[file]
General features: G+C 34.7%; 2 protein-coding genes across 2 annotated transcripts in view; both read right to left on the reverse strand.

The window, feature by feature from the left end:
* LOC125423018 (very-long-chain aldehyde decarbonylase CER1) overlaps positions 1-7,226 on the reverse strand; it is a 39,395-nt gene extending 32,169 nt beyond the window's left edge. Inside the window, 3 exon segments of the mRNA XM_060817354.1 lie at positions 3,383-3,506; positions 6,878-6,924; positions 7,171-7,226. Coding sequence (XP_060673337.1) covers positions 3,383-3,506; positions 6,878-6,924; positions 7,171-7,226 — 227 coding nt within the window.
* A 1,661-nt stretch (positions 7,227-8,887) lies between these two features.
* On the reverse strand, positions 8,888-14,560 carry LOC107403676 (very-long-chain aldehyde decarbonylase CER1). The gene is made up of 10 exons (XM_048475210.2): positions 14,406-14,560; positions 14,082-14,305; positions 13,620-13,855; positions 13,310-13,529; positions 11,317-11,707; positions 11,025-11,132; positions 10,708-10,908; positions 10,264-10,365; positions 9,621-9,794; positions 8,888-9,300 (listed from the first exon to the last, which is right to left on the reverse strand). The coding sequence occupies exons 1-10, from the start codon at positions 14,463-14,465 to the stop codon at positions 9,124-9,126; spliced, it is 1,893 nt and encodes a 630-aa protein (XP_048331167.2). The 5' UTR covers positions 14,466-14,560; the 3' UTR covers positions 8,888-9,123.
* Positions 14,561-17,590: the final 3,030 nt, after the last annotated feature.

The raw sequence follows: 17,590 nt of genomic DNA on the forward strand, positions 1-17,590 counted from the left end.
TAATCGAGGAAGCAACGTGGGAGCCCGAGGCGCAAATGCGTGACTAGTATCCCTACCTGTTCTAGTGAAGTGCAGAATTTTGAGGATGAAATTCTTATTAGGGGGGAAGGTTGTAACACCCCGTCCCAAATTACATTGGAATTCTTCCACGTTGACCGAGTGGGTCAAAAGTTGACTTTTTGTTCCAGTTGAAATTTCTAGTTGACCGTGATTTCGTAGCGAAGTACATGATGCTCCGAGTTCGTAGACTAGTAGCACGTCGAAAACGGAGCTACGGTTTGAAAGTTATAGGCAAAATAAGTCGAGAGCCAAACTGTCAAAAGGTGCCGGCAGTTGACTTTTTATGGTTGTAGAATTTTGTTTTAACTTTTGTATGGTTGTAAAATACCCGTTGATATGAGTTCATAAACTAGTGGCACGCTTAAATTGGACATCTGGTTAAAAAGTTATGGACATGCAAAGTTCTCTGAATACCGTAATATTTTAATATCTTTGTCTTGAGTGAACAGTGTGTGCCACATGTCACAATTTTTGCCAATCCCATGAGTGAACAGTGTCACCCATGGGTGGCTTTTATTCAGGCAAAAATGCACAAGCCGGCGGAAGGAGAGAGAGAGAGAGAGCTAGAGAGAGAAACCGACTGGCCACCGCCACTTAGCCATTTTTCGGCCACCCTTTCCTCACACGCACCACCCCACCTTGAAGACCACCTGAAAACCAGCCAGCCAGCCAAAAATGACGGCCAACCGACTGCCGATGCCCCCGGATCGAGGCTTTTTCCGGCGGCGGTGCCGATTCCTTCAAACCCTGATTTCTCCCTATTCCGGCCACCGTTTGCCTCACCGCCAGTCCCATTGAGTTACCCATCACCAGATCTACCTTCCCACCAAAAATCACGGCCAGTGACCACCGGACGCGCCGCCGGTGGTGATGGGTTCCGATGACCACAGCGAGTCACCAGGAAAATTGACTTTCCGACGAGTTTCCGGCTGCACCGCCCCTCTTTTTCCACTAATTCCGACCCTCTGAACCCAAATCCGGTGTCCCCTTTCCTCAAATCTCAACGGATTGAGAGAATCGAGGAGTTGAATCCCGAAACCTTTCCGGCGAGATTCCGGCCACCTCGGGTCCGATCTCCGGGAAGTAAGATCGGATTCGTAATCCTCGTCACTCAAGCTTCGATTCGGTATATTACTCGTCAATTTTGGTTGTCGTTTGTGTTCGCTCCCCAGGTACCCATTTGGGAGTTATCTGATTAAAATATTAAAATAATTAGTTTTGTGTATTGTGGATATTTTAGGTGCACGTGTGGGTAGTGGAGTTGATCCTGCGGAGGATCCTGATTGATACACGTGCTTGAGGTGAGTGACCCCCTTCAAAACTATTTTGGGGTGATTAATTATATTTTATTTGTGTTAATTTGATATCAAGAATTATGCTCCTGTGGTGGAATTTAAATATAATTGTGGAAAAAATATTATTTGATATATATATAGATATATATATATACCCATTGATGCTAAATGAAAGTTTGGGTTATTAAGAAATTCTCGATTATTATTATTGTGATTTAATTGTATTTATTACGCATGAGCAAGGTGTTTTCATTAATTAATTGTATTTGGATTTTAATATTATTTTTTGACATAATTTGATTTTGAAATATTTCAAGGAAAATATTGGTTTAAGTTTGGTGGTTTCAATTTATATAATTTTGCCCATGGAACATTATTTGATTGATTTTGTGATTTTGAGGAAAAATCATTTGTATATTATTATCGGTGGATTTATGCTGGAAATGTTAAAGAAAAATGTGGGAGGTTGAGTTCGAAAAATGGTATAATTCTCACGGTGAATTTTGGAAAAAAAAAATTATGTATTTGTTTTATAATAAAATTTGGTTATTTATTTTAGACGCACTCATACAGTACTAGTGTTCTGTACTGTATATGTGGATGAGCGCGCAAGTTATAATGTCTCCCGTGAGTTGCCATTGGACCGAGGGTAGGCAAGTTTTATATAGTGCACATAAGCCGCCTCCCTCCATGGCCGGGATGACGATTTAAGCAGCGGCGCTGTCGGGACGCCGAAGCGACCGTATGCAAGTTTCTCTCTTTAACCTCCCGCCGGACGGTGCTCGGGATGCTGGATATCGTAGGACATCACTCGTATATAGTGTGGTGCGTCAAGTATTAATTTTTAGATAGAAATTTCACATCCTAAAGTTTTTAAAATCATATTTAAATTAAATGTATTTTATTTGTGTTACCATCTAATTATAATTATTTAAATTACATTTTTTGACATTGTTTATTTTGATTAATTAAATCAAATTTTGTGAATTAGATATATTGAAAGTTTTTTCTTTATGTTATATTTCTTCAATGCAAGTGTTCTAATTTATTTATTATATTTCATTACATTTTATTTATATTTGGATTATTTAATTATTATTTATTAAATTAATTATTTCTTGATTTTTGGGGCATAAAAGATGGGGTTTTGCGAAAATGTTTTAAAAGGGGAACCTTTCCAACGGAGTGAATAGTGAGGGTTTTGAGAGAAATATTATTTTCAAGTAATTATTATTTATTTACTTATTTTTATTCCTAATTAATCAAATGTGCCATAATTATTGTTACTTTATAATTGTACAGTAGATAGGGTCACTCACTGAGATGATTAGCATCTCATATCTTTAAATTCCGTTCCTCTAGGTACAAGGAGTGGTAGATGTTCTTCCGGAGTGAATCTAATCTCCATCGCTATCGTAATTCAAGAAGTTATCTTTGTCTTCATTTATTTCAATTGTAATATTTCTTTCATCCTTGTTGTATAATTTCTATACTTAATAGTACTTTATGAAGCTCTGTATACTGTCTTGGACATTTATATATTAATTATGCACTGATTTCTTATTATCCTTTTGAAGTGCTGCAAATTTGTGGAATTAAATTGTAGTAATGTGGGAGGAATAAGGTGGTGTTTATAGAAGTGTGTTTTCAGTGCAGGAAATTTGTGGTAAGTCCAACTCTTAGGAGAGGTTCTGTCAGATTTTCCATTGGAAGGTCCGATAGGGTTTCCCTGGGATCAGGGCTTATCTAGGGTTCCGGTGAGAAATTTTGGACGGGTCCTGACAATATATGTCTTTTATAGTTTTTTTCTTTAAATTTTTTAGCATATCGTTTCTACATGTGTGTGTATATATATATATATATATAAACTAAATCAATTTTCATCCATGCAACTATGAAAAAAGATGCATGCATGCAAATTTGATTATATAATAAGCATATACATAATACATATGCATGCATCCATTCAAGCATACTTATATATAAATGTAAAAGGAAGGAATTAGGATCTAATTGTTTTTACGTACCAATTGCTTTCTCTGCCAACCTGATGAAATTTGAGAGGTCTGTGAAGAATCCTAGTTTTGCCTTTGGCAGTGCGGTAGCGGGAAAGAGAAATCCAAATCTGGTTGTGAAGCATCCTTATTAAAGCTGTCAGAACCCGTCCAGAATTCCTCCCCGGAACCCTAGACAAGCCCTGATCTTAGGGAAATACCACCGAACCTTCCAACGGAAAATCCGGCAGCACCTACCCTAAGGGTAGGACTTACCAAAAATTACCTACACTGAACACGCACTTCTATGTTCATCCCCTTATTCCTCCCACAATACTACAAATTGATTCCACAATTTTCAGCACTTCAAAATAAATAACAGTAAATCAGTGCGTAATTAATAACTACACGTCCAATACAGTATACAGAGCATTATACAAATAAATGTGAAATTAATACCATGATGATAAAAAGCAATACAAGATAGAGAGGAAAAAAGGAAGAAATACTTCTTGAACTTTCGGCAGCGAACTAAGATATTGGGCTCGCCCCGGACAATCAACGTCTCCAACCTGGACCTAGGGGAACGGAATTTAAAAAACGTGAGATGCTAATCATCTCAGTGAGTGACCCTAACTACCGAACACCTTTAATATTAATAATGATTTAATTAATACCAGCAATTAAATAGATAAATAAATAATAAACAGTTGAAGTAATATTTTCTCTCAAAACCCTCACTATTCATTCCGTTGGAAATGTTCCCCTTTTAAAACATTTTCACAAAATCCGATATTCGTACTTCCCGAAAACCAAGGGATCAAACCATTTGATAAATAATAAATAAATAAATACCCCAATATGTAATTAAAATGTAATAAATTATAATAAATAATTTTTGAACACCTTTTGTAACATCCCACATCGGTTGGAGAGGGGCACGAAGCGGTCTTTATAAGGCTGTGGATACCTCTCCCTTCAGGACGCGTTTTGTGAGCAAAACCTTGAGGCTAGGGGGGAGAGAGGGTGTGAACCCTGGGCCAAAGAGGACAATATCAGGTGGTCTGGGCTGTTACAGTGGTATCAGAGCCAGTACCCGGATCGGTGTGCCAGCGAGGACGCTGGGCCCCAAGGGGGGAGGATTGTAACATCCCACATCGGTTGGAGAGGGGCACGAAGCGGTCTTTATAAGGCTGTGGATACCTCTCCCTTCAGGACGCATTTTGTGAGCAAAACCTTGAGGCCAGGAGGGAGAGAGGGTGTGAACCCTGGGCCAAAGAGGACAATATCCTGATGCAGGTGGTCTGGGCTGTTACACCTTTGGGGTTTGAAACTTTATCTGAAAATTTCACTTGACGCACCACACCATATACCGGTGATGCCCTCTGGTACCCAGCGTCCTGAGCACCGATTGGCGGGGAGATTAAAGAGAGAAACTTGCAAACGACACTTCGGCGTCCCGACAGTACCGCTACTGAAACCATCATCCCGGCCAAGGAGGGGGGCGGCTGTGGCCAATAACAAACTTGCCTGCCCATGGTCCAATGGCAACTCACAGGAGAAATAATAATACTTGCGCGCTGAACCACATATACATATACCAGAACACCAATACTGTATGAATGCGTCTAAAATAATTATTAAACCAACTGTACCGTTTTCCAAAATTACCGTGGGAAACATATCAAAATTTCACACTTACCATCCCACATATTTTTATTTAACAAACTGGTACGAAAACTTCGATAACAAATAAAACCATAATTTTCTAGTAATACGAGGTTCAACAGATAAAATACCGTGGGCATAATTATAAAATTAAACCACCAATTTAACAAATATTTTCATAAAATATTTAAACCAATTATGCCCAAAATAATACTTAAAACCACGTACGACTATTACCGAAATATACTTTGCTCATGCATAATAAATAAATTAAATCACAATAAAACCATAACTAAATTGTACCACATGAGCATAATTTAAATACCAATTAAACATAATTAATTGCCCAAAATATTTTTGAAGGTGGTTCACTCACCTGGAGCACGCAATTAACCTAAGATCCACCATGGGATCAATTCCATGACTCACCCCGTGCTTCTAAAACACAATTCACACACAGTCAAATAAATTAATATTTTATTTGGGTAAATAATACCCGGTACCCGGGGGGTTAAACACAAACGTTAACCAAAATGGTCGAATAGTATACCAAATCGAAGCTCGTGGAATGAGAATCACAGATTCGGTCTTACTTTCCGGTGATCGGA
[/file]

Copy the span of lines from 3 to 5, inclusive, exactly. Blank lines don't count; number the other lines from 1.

* LOC125423018 (very-long-chain aldehyde decarbonylase CER1) overlaps positions 1-7,226 on the reverse strand; it is a 39,395-nt gene extending 32,169 nt beyond the window's left edge. Inside the window, 3 exon segments of the mRNA XM_060817354.1 lie at positions 3,383-3,506; positions 6,878-6,924; positions 7,171-7,226. Coding sequence (XP_060673337.1) covers positions 3,383-3,506; positions 6,878-6,924; positions 7,171-7,226 — 227 coding nt within the window.
* A 1,661-nt stretch (positions 7,227-8,887) lies between these two features.
* On the reverse strand, positions 8,888-14,560 carry LOC107403676 (very-long-chain aldehyde decarbonylase CER1). The gene is made up of 10 exons (XM_048475210.2): positions 14,406-14,560; positions 14,082-14,305; positions 13,620-13,855; positions 13,310-13,529; positions 11,317-11,707; positions 11,025-11,132; positions 10,708-10,908; positions 10,264-10,365; positions 9,621-9,794; positions 8,888-9,300 (listed from the first exon to the last, which is right to left on the reverse strand). The coding sequence occupies exons 1-10, from the start codon at positions 14,463-14,465 to the stop codon at positions 9,124-9,126; spliced, it is 1,893 nt and encodes a 630-aa protein (XP_048331167.2). The 5' UTR covers positions 14,466-14,560; the 3' UTR covers positions 8,888-9,123.